Thursday, January 25, 2018

Review: Piecing Me Together

Title: Piecing me Together
Author: Renée Watson
Publisher: Bloomsbury USA Childrens
Release Date: February 14, 2017

A timely and powerful story about a teen girl from a poor neighborhood striving for success, from acclaimed author Renée Watson.

Jade believes she must get out of her neighborhood if she’s ever going to succeed. Her mother says she has to take every opportunity. She has. She accepted a scholarship to a mostly-white private school and even Saturday morning test prep opportunities. But some opportunities feel more demeaning than helpful. Like an invitation to join Women to Women, a mentorship program for “at-risk” girls. Except really, it’s for black girls. From “bad” neighborhoods.

But Jade doesn’t need support. And just because her mentor is black doesn’t mean she understands Jade. And maybe there are some things Jade could show these successful women about the real world and finding ways to make a real difference.

Friendships, race, privilege, identity—this compelling and thoughtful story explores the issues young women face.

I got a chance to volunteer at a book festival,  where I purchased this book. While searching for books to buy, I saw this cover, and fell in love. I had no idea what the book was about, but while going to an event I was able to hear a panel with Renée Watson. I also got a chance to talk to her, found she was an AmeriCorps once in Boston. I love AmeriCorps, we bonded.  Bought the book, almost cried while talking to her about the book because I get emotional sometimes. But that's enough about me and my issues...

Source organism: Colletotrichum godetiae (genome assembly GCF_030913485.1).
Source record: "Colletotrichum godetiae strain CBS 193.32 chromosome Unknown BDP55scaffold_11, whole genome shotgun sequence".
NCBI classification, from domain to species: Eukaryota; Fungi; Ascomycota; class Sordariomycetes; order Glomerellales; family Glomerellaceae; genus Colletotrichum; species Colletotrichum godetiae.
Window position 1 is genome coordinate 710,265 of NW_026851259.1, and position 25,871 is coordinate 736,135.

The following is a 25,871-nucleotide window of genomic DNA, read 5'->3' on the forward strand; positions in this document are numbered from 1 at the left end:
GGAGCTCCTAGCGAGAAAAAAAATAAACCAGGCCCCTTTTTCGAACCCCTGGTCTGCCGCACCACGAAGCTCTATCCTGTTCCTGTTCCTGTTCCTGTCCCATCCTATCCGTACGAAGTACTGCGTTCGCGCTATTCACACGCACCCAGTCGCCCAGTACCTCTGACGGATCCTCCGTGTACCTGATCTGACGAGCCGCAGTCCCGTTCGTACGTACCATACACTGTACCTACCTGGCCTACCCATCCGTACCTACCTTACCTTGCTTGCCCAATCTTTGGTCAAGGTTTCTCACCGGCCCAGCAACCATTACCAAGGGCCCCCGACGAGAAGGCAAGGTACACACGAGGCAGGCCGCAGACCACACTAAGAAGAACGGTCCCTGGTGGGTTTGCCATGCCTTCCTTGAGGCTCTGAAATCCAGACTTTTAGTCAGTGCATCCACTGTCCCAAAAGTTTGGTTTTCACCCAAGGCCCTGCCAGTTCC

Enter the world of Jade, who is an artist, daughter, niece, and best friend, who is trying to find her place in the world. Jade attends a predominately white school, being one of few black girls on the school roster. Jade doesn't have any friends that attend this school, which makes it a little easier for Jade to concentrate on her school work. This also makes her a little lonely, not having someone to share inside jokes, walk the hallways with, and have lunch together. Jade makes a friend another girl who rides the bus to school, they soon bond, and become fast friends. One of Jade's passions is learning Spanish, and hopefully being able to take the class trip abroad where she would be able to practice her Spanish. Jade has to deal with microaggressions, an overprotective mother, and of course racism. You honestly can not talk about racism enough, when it happens to Jade, calls it as is.  Jade also navigates issues within the Black community, we don't talk about this enough. We see this by Jade struggling to make a connection with her mentor Maxine, who comes from a wealthy Black family. We can't tell others that their feelings are invalid or they don't matter but also you can't force someone to get your view point. The title is more than just a title, Jade has to put herself back together after losing herself, and she also starts speaking up for herself. Jade finds out that she is perfectly happy being Jade. This book was an amazing read, and I would think everyone should read it. 5/5

Things That Are Black and Beautiful: 

A Starless Night Sky 
Storm Clouds 
Black Swans 
Afro Puffs 
Michelle Obama 


"I don't know what's worse. Being mistreat because of the color of your skin, your size, or having to prove that it really happened."

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